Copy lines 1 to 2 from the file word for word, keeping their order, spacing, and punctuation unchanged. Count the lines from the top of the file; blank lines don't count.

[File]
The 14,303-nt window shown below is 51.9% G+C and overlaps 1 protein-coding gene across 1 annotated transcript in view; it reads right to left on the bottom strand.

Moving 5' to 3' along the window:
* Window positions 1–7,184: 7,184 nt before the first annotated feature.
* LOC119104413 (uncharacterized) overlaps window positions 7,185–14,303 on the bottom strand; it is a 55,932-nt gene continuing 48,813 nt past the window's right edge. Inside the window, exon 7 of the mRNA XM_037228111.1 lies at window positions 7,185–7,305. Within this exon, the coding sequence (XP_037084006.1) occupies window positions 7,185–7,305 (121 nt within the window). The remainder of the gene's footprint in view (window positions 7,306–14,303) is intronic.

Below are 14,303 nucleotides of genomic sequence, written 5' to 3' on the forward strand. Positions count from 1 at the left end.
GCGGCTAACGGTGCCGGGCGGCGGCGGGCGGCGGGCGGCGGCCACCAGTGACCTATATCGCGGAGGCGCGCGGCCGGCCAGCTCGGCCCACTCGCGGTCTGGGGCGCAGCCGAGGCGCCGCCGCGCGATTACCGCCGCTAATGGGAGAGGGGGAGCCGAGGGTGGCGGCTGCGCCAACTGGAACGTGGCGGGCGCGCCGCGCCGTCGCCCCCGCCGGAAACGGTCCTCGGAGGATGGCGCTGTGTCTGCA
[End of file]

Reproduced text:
The 14,303-nt window shown below is 51.9% G+C and overlaps 1 protein-coding gene across 1 annotated transcript in view; it reads right to left on the bottom strand.

Moving 5' to 3' along the window: